Ever since I visited Seattle recently (for a mere 5 days) I’ve been on a bit of an obsessive trawl through the early Sub Pop back catalogue. I came across some amazing geeky bits of indie culture and thought I’d share them here.
When Sub Pop co-founder Bruce Pavitt was studying in Olympia, Washington in 1979/80 he started a fanzine called ‘Subterranean Pop’ (you can read excerpts of a few of the nine issues here). Soon the name had been streamlined and in 1982, for issue #5, Pavitt put together a cassette of acts based in the Pacific Northwest and Midwest of the US. This was technically the first Sub Pop ‘release’ and only 2000 copies were ever sold. A recent auction of a number of issues, including all three cassette fanzines, shows an asking price of over £6000. Take a look at them here for some serious ‘zine porn.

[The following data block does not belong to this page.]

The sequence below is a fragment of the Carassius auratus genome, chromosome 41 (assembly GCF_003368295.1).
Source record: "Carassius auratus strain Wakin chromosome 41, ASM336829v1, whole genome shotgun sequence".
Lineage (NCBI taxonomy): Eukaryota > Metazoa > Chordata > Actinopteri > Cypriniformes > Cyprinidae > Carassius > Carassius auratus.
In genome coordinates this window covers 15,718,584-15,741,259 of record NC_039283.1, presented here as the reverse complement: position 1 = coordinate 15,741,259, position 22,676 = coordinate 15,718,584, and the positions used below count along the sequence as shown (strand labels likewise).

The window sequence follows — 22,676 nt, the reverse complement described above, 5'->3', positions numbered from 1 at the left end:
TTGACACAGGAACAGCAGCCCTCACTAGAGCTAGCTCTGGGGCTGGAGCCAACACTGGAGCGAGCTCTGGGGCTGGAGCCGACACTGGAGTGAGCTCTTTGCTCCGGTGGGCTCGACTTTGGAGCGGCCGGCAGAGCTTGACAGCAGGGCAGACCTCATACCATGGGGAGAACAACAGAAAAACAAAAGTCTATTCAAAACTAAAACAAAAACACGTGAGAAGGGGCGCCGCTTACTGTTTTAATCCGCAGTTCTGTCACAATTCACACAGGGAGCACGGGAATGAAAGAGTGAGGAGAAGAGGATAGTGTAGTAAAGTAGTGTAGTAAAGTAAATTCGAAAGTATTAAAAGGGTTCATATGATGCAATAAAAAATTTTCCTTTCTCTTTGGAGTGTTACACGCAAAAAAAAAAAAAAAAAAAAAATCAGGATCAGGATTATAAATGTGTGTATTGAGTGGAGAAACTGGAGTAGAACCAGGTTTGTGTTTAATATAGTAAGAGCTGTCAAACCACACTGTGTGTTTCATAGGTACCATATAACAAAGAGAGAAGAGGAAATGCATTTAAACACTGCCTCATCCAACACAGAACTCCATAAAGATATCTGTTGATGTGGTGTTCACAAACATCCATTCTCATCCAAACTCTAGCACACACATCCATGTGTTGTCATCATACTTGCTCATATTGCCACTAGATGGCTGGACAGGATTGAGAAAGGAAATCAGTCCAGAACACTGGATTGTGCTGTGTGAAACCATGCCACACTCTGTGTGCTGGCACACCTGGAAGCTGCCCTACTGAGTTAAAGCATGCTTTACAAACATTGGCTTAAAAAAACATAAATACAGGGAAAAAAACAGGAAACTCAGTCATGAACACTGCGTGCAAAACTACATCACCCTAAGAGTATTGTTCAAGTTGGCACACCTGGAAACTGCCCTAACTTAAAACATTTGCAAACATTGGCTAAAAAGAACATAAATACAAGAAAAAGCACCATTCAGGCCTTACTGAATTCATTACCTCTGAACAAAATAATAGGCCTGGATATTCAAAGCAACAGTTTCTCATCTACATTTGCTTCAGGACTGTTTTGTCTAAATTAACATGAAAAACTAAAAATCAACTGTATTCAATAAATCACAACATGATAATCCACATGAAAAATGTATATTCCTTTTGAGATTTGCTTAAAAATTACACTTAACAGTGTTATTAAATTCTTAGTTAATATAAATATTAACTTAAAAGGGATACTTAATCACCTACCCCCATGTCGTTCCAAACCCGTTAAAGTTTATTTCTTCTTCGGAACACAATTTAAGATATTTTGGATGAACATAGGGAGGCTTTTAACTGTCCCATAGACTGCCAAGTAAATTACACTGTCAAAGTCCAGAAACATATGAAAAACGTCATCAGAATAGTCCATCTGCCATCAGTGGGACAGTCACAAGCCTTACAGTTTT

A majority of Sub Pop #5 is made up of solid, if a little unremarkable, post-punk but there is a great feel to the whole thing (not least because of the warm tapey sound quality). A lot of the names involved pop up much later in the heyday of the Seattle scene and there are some really interesting little nuggets of experimental indie and lo-fi sample-based collages to be found.
The amazing intro to Embarrassment’s riotous ‘Lifespan’, Bruce Pavitt’s own bizarre spoken word tale from his childhood, gritty samples/electronica from Sub Pop producer Steve Fisk, and the charmingly naïve bedroom new romantic of Product One’s ‘It Hurts Me To Remember’ are all really worth a listen. I’ve uploaded sides A and B separately below and will be following them shortly the next installment.
Incidentally the awesome artwork is by cartoonist/illustrator Charles Burns of ‘Black Hole’ fame.